Dispositional disinhibition and alcohol use disorders: Personality, risk appraisal and problematic alcohol consumption

Liam Satchell, Henry Johnson, Charlotte Hudson, Craig Harper

Research output: Contribution to journalArticleResearchpeer-review

Abstract

Background: The relationship between psychopathic personality and problematic alcohol consumption could be important for understanding risk and potential interventions. This existing work on psychopathy and alcohol abuse is typically conducted in criminal and hospitalised populations and little attention has been paid to investigating the general populations’ psychopathic personality and problematic consumption of alcohol. The psychopathy-focused Triarchic Psychopathy Measure (TriPM) and the more general Reinforcement Sensitivity Theory of personality (RST) focus on individual differences related to low self-control and sensation seeking, and could relate to problematic alcohol consumption in non-forensic samples. The current study brings together RST and psychopathic personality traits to predict alcohol use disorders. We hypothesise that impulsivity and anxiety predict problematic alcohol consumption and related risk appraisal.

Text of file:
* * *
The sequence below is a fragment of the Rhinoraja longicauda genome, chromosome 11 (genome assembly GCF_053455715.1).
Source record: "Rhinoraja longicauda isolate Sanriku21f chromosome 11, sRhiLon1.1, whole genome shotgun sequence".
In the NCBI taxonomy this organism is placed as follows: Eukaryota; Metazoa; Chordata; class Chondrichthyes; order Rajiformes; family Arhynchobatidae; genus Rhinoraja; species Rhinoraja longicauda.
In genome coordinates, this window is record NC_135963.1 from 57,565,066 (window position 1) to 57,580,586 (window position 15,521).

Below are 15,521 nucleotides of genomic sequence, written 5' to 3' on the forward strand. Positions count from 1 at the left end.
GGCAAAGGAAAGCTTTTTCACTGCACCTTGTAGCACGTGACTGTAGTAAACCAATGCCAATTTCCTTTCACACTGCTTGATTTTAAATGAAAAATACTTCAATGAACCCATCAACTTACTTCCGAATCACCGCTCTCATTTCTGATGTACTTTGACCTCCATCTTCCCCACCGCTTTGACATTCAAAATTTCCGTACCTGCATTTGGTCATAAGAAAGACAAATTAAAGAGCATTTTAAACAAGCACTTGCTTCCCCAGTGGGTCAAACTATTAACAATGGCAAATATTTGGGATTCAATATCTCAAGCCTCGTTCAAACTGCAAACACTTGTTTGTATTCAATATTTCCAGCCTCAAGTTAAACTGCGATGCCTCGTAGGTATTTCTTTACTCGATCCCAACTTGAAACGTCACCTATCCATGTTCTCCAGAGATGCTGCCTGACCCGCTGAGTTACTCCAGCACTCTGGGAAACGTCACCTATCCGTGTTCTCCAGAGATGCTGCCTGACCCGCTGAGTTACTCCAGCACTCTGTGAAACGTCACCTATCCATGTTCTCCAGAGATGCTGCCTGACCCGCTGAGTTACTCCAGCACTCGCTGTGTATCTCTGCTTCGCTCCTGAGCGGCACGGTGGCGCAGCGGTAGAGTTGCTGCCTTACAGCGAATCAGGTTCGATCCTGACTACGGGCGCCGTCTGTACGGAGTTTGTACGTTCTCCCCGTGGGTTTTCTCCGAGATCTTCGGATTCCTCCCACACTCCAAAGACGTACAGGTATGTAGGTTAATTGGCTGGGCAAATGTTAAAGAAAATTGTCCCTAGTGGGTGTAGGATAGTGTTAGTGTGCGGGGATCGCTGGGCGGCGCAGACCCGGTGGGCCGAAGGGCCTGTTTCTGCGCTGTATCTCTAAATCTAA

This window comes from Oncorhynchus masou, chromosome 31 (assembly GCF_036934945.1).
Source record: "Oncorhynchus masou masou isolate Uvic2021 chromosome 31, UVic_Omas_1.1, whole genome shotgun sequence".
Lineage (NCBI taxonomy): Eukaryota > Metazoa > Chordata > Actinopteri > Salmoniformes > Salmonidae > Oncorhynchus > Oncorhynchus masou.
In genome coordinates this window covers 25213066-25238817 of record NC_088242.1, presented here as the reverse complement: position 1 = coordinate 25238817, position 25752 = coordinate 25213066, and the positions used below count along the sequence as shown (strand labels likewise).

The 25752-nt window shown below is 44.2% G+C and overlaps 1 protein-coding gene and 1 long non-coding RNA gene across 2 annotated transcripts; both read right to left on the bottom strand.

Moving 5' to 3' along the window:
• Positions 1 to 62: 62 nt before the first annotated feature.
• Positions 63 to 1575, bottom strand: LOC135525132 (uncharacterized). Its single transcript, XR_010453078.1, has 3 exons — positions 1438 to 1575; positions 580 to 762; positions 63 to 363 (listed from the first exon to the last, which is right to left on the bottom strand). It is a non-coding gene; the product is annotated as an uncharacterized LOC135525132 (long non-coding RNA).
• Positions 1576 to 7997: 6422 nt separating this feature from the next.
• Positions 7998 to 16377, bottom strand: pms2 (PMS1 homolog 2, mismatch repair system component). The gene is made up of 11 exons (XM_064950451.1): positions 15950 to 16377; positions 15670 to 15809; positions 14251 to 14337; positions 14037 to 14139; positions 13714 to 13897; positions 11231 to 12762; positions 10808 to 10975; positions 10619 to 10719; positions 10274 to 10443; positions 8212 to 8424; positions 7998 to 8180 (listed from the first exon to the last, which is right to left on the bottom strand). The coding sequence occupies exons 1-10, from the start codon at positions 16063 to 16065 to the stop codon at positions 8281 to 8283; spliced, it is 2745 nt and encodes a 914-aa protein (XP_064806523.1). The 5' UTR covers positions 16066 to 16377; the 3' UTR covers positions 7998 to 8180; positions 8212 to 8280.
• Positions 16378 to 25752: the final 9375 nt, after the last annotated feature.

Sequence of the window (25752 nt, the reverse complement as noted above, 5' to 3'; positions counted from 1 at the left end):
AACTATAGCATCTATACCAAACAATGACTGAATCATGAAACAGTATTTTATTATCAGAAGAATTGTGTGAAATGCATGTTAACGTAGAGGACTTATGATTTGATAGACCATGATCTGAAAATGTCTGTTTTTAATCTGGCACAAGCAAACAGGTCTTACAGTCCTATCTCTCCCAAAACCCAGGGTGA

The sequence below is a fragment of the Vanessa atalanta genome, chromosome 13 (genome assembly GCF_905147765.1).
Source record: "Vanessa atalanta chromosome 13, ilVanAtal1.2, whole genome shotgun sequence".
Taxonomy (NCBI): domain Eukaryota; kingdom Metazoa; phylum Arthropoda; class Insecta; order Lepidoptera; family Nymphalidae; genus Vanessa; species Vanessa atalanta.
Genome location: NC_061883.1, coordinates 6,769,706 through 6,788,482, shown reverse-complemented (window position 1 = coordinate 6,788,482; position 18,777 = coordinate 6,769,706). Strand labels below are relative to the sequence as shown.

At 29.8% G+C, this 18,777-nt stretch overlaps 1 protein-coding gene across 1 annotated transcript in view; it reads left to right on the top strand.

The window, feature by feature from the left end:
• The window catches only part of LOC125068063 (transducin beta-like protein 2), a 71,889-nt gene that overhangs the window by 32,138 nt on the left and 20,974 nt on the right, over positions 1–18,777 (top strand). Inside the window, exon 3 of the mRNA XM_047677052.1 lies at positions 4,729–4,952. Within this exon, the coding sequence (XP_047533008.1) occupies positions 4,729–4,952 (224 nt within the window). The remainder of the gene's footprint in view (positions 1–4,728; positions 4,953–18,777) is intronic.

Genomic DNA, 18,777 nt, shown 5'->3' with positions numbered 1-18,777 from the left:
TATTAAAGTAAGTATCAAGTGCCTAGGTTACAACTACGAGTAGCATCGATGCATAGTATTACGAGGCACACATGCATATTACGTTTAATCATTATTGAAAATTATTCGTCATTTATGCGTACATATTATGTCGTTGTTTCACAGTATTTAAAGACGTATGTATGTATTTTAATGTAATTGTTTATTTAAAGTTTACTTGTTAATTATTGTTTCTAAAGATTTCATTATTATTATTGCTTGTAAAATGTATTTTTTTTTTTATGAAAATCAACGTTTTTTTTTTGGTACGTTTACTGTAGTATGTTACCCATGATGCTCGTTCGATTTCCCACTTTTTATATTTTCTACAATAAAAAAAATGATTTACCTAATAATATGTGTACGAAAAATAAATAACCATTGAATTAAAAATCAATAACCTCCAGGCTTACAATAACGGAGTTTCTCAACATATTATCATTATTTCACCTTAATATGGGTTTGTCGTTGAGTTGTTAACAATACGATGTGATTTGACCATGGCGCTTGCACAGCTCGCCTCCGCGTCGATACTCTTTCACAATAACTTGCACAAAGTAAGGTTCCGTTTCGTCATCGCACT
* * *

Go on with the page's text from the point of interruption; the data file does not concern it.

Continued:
Methods: We analysed data from a sample of 349 general population participants who had completed measures of the TriPM, RST, alcohol use disorders (AUDIT) and their perceived negative outcomes of high risk behaviour with the Cognitive Appraisal of Risky Events (CARE) measure.
Results: We find some evidence that TriPM’s disinhibition and RST’s anxious personality traits relate to AUDIT scores. We find limited evidence that personality traits predict the negative appraisal of risky events, but alcohol use was related to increased perceptions of the negative outcomes of alcohol consumption.
Conclusions: Overall this study shows that individual differences do relate to problematic alcohol consumption but not the appraisal of risks related to alcohol consumption. This has implications for the structuring of intervention for those at risk of problematic consumption of alcohol.
Original languageEnglish
JournalSubstance Use and Misuse
Publication statusAccepted/In press - 29 Aug 2019

Cite this